A wilder world
“Seeing the jaguars walk out into freedom was one of the most emotional days of my life,” says Kristine Tompkins, president and co-founder of Tompkins Conservation.
For the first time in 70 years, jaguars – the largest predators in South America – are now roaming free in Argentina’s vast Iberá wetlands. In February, an adult female and her two captive-born cubs were released into Gran Iberá Park. Argentina has only 200 critically endangered jaguars left in the wild. They were last seen in Iberá in the 1930s, before hunting and habitat loss drove them to extinction.
Mariua and her two cubs, Karai and Porã, are the first of at least nine jaguars that will hopefully repopulate the wetlands. “Jaguars are a keystone species, so they’re incredibly important to a fully functioning ecosystem,” Tompkins explains. “It’s a dream for us to see jaguars here again. It also sets a standard for what’s possible in rewilding. It tells us that, given the right circumstances and if the reason an animal went extinct has been removed, you can bring back almost anything.”
The return of jaguars to Argentina’s wetlands is part of a global ‘rewilding’ movement. Animals including cheetahs, lions, black rhinos and African wild dogs are being reintroduced from Mozambique to India in places they’d become locally extinct due to human activity. Scientists have also just identified large areas of potential habitat for up to 150 jaguars in Arizona and New Mexico.
Forests are being restored in Rwanda, Ecuador, Vietnam and Brazil. Protected marine areas are helping ocean life thrive from Indonesia to Belize. Grasslands are flourishing again. Dams are being removed to allow rivers to flow naturally. An alliance of organisations are campaigning for Scotland to become the world’s first Rewilding Nation, with the goal of rewilding 30 per cent of the country’s land and marine habitats, and the possible reintroduction of the lynx.
“The absence of beauty and wildness in our lives means we’re missing a large portion of why our hearts beat,” Tompkins suggests.
But there are also hard-headed reasons to wind back the clock and undo some of the damage humans have caused. “Rewilding can bring a huge amount of benefits for people,” explains Frans Schepers, Managing Director of Rewilding Europe. “It’s giving nature the opportunity to heal itself and bounce back. For people, it means fresh air, drinking water, physical and mental health… all these things nature provides. And nature is one of the best ways to mitigate climate change.”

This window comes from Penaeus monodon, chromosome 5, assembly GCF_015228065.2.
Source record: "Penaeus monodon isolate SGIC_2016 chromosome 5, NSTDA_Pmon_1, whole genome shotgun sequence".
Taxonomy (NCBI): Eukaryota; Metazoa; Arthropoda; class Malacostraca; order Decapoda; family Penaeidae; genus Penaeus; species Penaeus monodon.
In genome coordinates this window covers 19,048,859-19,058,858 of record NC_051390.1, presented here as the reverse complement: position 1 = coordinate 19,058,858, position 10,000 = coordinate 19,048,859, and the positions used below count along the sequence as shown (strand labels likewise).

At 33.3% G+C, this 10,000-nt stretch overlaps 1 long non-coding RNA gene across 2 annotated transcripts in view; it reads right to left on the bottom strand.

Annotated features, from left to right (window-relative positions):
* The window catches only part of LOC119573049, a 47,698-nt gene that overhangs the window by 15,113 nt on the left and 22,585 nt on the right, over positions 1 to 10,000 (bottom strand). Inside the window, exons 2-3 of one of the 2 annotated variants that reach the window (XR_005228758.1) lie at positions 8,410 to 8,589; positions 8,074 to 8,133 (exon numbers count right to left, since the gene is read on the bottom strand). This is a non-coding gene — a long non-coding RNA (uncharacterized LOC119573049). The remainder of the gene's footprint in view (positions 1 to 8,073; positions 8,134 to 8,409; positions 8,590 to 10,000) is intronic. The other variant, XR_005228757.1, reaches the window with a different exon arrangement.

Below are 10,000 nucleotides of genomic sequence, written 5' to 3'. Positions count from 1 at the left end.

In May 2021, Rewilding Europe plan to transport 26 European bison to Romania’s Southern Carpathian mountains, joining around 70 bison that have been reintroduced since 2014. It’s part of a mission to create a viable wild population. Bison have also been reintroduced to other countries since the 1950s, including Poland, Ukraine, Kryygzstan, Russia and other countries where they were previously extinct in the wild.
The Carpathian’s forests are already home to bears, lynx and wolves, with bison now back for the first time in 200 years. “We’re bringing back a keystone species to a landscape where it’s been for hundreds of thousands of years, to reignite the natural process,” says Frans. “People think wilderness means forest. But Europe had grasslands, and if we want to keep the richness of original European species, we need big grazing herbivores, like bison, that shape and open up landscapes. They’re landscape architects.”
Rewilding Europe currently operates eight rewilding areas in seven countries, with plans to create ‘coexistence corridors’ in Italy’s Central Apennines mountains to protect Marsican brown bears, an endangered subspecies of brown bear with only 60 animals left. They also hope to bring forest reindeer back to central Sweden and the kulan, a wild ass found in Steppe regions, back to Spain.
But rewilding is about systems, not single species. “People associate rewilding with bringing species back,” says Frans. “But we work with assemblages of species. To restore a place, you need species that interact in the landscape. One area we’ve worked in is the Danube Delta, on the border between Romania, Ukraine and Moldova, where we’re restoring nearly 100,000 acres of wetlands that were drained and turned into polders for farming, which failed. We’re restoring a lot of those former wetlands, which will be filled with pelicans, white-tailed eagles and rich wildlife.”
Tompkins Conservation has helped protect 14.5 million acres in South America’s southern cone. For nearly 30 years, Kristine and her late husband Doug have been buying up land, restoring it to nature and returning it to the governments of Chile and Argentina. They’ve helped create 13 national parks in Chile and Argentina, including Pumalin, Corcovado, Yendegaia, Patagonia, Monte Leon and Iberá.
The wealth that funds their work came from clothing businesses they founded (The North Face, Esprit and Patagonia), a former life that Doug later came to see as a ‘mistake’. “I was just part of the problem, producing a load of stuff nobody needed, helping pump along the consumer society, which is undoing nature and contributing to the environmental crisis,” he told me, when I met him in Chile in 2015. “I said “I’ve got to start working on the solution, rather than being part of the problem.””
In 2017, a couple of years after Doug died, Tompkins Conservation established the ambitious Ruta de los Parques (Route of Parks), a scenic route running 1,700 miles between Puerto Montt and Cape Horn, taking in 17 national parks. I visited Patagonia National Park in Chile’s Aysén region in 2015and saw Andean condors, buzzard eagles, Rheas, guanaco and a rare huemul deer, trout swimming in glacial lakes, and plants, like the bright red neneo macho shrub and bushy coirón grass, recovering after decades of overgrazing from sheep and cattle.
There are now plans to reintroduce Darwin’s Rhea in Patagonia National Park, which were near extinction locally, and to expand protected territories in Patagonia and Cerro Castillo National Park to help huemul deer, the most endangered large mammal in the southern hemisphere, which are down to just 1700.